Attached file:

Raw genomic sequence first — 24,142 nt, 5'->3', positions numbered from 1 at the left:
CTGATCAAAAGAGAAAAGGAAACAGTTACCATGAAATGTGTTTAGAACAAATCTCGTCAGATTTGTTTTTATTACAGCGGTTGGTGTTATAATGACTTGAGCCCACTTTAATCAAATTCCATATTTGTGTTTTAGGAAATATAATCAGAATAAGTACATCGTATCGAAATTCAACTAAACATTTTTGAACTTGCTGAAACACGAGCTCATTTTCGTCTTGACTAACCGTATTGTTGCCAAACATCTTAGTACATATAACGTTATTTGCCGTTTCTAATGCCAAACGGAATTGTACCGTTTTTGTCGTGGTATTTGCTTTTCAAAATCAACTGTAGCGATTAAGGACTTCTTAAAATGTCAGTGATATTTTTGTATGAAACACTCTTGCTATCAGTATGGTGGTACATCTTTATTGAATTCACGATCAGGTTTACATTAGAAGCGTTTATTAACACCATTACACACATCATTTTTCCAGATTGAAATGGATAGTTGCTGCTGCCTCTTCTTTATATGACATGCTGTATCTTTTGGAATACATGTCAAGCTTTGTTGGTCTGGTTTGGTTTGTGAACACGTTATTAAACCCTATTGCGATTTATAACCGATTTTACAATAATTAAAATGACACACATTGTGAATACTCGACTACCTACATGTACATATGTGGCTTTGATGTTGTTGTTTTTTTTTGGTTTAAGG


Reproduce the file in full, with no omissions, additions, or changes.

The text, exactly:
Raw genomic sequence first — 24,142 nt, 5'->3', positions numbered from 1 at the left:
CTGATCAAAAGAGAAAAGGAAACAGTTACCATGAAATGTGTTTAGAACAAATCTCGTCAGATTTGTTTTTATTACAGCGGTTGGTGTTATAATGACTTGAGCCCACTTTAATCAAATTCCATATTTGTGTTTTAGGAAATATAATCAGAATAAGTACATCGTATCGAAATTCAACTAAACATTTTTGAACTTGCTGAAACACGAGCTCATTTTCGTCTTGACTAACCGTATTGTTGCCAAACATCTTAGTACATATAACGTTATTTGCCGTTTCTAATGCCAAACGGAATTGTACCGTTTTTGTCGTGGTATTTGCTTTTCAAAATCAACTGTAGCGATTAAGGACTTCTTAAAATGTCAGTGATATTTTTGTATGAAACACTCTTGCTATCAGTATGGTGGTACATCTTTATTGAATTCACGATCAGGTTTACATTAGAAGCGTTTATTAACACCATTACACACATCATTTTTCCAGATTGAAATGGATAGTTGCTGCTGCCTCTTCTTTATATGACATGCTGTATCTTTTGGAATACATGTCAAGCTTTGTTGGTCTGGTTTGGTTTGTGAACACGTTATTAAACCCTATTGCGATTTATAACCGATTTTACAATAATTAAAATGACACACATTGTGAATACTCGACTACCTACATGTACATATGTGGCTTTGATGTTGTTGTTTTTTTTTGGTTTAAGG